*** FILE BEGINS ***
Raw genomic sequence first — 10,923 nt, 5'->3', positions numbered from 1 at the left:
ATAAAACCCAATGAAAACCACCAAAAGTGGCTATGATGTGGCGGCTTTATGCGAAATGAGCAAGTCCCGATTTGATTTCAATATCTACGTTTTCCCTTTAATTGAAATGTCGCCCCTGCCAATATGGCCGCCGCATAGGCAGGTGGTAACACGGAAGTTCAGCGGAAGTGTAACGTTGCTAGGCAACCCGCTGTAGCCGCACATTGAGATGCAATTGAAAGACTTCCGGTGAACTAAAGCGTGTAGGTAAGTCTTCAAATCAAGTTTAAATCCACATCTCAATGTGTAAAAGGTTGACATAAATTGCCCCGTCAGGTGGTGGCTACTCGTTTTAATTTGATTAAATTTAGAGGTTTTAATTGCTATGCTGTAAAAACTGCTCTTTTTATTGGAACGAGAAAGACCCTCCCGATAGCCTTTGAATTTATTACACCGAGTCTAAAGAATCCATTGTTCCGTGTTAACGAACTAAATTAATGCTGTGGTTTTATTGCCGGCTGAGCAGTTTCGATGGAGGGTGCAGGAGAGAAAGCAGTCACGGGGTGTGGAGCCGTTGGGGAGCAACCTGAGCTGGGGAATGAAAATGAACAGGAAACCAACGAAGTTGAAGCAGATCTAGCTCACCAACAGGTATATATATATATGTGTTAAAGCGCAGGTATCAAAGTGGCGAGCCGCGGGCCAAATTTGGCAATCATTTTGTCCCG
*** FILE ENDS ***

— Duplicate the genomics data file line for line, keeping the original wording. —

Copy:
Raw genomic sequence first — 10,923 nt, 5'->3', positions numbered from 1 at the left:
ATAAAACCCAATGAAAACCACCAAAAGTGGCTATGATGTGGCGGCTTTATGCGAAATGAGCAAGTCCCGATTTGATTTCAATATCTACGTTTTCCCTTTAATTGAAATGTCGCCCCTGCCAATATGGCCGCCGCATAGGCAGGTGGTAACACGGAAGTTCAGCGGAAGTGTAACGTTGCTAGGCAACCCGCTGTAGCCGCACATTGAGATGCAATTGAAAGACTTCCGGTGAACTAAAGCGTGTAGGTAAGTCTTCAAATCAAGTTTAAATCCACATCTCAATGTGTAAAAGGTTGACATAAATTGCCCCGTCAGGTGGTGGCTACTCGTTTTAATTTGATTAAATTTAGAGGTTTTAATTGCTATGCTGTAAAAACTGCTCTTTTTATTGGAACGAGAAAGACCCTCCCGATAGCCTTTGAATTTATTACACCGAGTCTAAAGAATCCATTGTTCCGTGTTAACGAACTAAATTAATGCTGTGGTTTTATTGCCGGCTGAGCAGTTTCGATGGAGGGTGCAGGAGAGAAAGCAGTCACGGGGTGTGGAGCCGTTGGGGAGCAACCTGAGCTGGGGAATGAAAATGAACAGGAAACCAACGAAGTTGAAGCAGATCTAGCTCACCAACAGGTATATATATATATGTGTTAAAGCGCAGGTATCAAAGTGGCGAGCCGCGGGCCAAATTTGGCAATCATTTTGTCCCG